Yesterday, the Trump administration unveiled a new proposal to substantially reduce the price of certain costly drugs administered under Medicare, by linking what Medicare pays for these drugs to what other industrialized countries pay.
It’s a stunning move that could entirely reshape the way the pharmaceutical and biotechnology industries think about their business model.
This difference between what other countries pay for costly, patented drugs and what Americans pay has long irked President Trump. “For decades, other countries have rigged the system so that American patients are charged much more—and in some cases, much, much more—for the exact same drug,” Trump said. “In other words, Americans pay more, so that other countries can pay less.”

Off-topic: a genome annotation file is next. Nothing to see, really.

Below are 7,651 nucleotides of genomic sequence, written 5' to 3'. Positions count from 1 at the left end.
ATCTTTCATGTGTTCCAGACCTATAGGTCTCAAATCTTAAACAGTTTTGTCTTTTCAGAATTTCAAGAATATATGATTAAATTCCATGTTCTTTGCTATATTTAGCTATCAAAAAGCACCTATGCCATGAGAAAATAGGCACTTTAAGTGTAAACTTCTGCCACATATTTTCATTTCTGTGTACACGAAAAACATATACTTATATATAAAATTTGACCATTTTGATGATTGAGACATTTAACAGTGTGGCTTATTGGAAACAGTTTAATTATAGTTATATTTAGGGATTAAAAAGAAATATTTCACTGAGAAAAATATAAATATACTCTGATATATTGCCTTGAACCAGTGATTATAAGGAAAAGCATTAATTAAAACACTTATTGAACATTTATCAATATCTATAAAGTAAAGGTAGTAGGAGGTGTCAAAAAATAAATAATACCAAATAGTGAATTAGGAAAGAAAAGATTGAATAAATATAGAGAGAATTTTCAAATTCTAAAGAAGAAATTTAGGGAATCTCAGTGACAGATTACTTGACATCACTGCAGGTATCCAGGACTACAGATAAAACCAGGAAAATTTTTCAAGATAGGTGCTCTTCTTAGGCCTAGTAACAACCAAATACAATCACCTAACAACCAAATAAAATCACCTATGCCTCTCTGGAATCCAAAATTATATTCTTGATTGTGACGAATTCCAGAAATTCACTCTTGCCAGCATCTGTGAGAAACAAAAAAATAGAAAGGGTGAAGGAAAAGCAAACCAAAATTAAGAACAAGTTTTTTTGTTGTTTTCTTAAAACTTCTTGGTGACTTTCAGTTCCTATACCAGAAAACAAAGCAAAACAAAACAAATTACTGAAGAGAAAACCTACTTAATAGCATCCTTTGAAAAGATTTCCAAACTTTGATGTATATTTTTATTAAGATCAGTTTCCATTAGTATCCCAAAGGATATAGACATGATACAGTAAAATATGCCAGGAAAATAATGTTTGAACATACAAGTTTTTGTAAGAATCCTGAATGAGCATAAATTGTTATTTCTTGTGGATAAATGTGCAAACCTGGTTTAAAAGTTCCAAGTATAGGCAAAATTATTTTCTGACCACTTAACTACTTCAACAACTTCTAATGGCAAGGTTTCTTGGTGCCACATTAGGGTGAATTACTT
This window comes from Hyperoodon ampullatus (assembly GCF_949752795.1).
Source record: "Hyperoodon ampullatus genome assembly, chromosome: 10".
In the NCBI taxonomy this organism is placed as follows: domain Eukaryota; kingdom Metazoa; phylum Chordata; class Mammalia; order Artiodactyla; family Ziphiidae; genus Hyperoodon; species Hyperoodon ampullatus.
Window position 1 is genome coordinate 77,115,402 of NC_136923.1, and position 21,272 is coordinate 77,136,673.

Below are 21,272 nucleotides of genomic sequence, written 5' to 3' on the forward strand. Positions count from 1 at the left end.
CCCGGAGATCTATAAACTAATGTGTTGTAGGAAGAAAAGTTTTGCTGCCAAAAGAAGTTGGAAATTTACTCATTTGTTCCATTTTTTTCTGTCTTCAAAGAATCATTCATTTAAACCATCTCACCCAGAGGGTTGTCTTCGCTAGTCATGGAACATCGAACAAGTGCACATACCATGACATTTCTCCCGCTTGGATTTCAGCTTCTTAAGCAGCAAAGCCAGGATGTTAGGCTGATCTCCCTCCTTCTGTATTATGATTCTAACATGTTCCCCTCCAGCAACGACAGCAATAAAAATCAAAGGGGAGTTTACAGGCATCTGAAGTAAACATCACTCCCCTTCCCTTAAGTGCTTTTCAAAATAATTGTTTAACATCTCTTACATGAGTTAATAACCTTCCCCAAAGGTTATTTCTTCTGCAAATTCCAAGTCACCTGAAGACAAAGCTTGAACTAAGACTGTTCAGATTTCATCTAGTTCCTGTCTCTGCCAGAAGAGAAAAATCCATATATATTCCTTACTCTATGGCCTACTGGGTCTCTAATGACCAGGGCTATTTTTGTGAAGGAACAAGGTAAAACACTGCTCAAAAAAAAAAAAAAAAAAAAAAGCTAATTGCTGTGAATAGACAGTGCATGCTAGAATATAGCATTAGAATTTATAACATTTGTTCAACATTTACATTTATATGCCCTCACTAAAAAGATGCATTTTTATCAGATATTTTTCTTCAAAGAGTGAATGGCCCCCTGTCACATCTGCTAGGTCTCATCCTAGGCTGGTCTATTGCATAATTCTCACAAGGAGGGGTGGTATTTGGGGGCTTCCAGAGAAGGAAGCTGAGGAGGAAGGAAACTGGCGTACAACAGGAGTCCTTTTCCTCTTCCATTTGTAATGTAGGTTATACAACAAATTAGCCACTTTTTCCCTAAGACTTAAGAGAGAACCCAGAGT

The rise of costly orphan drugs
In the 1990s, the pharmaceutical industry poured most of its resources into developing “blockbuster” drugs that addressed large public health problems, like high blood pressure and high cholesterol. The most famous example is Pfizer’s cholesterol-lowering drug Lipitor, which went on to become the best-selling drug of all time, garnering global revenues in excess of $20 billion a year, before its patents expired.
But in the 2000s, a new strategy emerged, pioneered in large part by Swiss pharmaceutical giant Roche and its U.S. biotechnology subsidiary Genentech. The new approach would be to focus on so-called “orphan” or rare diseases, which affected fewer than 250,000 Americans, but where companies had more ability to charge higher prices with lower R&D expenditures.
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